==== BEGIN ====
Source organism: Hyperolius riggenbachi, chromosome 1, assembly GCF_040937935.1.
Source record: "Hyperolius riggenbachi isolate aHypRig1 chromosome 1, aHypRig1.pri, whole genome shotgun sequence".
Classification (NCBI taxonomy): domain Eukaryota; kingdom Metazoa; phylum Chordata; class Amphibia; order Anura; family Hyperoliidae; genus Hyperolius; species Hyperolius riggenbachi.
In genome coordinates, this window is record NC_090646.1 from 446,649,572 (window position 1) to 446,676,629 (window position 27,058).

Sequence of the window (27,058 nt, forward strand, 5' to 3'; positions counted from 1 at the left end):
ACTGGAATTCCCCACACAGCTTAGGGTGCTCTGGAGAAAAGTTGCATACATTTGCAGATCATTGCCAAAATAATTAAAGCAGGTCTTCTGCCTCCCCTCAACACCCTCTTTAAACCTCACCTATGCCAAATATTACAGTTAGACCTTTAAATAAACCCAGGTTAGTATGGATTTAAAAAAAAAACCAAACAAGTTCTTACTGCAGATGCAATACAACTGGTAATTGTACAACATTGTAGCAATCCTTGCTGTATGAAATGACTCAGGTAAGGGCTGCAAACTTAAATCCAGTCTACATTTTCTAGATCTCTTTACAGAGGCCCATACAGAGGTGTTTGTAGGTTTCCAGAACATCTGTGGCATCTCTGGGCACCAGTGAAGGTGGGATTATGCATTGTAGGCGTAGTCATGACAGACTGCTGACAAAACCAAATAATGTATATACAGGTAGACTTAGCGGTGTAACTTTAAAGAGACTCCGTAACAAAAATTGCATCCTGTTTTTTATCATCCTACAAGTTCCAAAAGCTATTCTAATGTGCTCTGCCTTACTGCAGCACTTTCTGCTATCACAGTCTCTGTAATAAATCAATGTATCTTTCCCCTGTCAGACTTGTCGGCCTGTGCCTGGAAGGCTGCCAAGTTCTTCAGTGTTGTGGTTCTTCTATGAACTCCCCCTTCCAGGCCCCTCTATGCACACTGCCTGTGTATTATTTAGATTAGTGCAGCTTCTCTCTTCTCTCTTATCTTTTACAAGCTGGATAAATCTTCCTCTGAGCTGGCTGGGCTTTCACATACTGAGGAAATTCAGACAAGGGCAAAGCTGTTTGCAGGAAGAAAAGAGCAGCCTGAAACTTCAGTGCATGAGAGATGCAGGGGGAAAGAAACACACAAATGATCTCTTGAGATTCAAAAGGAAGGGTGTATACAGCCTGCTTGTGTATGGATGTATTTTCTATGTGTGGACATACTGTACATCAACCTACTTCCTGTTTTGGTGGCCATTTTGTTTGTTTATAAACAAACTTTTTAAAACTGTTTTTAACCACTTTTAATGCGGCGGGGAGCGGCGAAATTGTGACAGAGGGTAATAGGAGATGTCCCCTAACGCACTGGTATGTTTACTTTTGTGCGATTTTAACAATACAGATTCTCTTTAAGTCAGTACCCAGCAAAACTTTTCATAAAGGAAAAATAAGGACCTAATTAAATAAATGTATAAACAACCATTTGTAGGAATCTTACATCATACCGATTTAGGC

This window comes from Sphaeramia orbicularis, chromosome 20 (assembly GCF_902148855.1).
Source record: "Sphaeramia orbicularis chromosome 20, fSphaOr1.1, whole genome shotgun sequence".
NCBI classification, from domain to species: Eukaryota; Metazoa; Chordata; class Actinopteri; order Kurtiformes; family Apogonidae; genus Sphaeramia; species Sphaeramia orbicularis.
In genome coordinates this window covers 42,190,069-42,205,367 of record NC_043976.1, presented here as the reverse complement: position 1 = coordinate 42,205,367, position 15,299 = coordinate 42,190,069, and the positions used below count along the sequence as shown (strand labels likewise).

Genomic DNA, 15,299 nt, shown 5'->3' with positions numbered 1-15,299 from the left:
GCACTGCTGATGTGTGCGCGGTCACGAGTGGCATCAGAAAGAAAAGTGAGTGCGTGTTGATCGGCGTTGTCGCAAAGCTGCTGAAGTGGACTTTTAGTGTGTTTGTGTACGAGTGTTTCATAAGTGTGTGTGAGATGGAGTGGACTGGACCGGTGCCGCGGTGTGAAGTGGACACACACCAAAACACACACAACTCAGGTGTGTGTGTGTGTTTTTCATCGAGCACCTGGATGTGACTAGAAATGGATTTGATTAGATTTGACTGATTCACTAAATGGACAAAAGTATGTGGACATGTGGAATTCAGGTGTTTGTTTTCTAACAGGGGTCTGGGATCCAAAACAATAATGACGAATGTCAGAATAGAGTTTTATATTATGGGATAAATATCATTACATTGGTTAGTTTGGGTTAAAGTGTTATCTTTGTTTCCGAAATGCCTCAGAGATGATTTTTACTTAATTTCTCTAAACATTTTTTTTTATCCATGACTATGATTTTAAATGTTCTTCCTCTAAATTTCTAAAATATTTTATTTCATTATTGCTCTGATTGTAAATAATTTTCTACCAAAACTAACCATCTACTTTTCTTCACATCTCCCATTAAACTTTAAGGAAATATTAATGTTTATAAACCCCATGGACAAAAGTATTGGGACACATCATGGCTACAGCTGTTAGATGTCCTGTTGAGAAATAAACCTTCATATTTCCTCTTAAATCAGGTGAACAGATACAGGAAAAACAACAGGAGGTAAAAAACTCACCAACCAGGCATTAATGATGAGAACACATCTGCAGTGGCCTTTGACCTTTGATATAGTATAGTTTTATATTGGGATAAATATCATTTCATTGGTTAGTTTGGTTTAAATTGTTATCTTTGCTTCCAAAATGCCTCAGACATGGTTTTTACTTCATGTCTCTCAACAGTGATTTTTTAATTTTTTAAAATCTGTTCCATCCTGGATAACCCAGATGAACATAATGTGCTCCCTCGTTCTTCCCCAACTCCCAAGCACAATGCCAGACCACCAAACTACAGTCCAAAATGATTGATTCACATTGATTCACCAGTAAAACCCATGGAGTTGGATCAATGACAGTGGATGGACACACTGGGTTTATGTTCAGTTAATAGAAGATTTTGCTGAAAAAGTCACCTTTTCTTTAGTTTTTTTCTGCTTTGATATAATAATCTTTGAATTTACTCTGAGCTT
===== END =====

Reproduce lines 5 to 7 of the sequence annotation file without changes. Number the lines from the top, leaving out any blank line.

Sequence of the window (27,058 nt, forward strand, 5' to 3'; positions counted from 1 at the left end):
ACTGGAATTCCCCACACAGCTTAGGGTGCTCTGGAGAAAAGTTGCATACATTTGCAGATCATTGCCAAAATAATTAAAGCAGGTCTTCTGCCTCCCCTCAACACCCTCTTTAAACCTCACCTATGCCAAATATTACAGTTAGACCTTTAAATAAACCCAGGTTAGTATGGATTTAAAAAAAAAACCAAACAAGTTCTTACTGCAGATGCAATACAACTGGTAATTGTACAACATTGTAGCAATCCTTGCTGTATGAAATGACTCAGGTAAGGGCTGCAAACTTAAATCCAGTCTACATTTTCTAGATCTCTTTACAGAGGCCCATACAGAGGTGTTTGTAGGTTTCCAGAACATCTGTGGCATCTCTGGGCACCAGTGAAGGTGGGATTATGCATTGTAGGCGTAGTCATGACAGACTGCTGACAAAACCAAATAATGTATATACAGGTAGACTTAGCGGTGTAACTTTAAAGAGACTCCGTAACAAAAATTGCATCCTGTTTTTTATCATCCTACAAGTTCCAAAAGCTATTCTAATGTGCTCTGCCTTACTGCAGCACTTTCTGCTATCACAGTCTCTGTAATAAATCAATGTATCTTTCCCCTGTCAGACTTGTCGGCCTGTGCCTGGAAGGCTGCCAAGTTCTTCAGTGTTGTGGTTCTTCTATGAACTCCCCCTTCCAGGCCCCTCTATGCACACTGCCTGTGTATTATTTAGATTAGTGCAGCTTCTCTCTTCTCTCTTATCTTTTACAAGCTGGATAAATCTTCCTCTGAGCTGGCTGGGCTTTCACATACTGAGGAAATTCAGACAAGGGCAAAGCTGTTTGCAGGAAGAAAAGAGCAGCCTGAAACTTCAGTGCATGAGAGATGCAGGGGGAAAGAAACACACAAATGATCTCTTGAGATTCAAAAGGAAGGGTGTATACAGCCTGCTTGTGTATGGATGTATTTTCTATGTGTGGACATACTGTACATCAACCTACTTCCTGTTTTGGTGGCCATTTTGTTTGTTTATAAACAAACTTTTTAAAACTGTTTTTAACCACTTTTAATGCGGCGGGGAGCGGCGAAATTGTGACAGAGGGTAATAGGAGATGTCCCCTAACGCACTGGTATGTTTACTTTTGTGCGATTTTAACAATACAGATTCTCTTTAAGTCAGTACCCAGCAAAACTTTTCATAAAGGAAAAATAAGGACCTAATTAAATAAATGTATAAACAACCATTTGTAGGAATCTTACATCATACCGATTTAGGC

This window comes from Sphaeramia orbicularis, chromosome 20 (assembly GCF_902148855.1).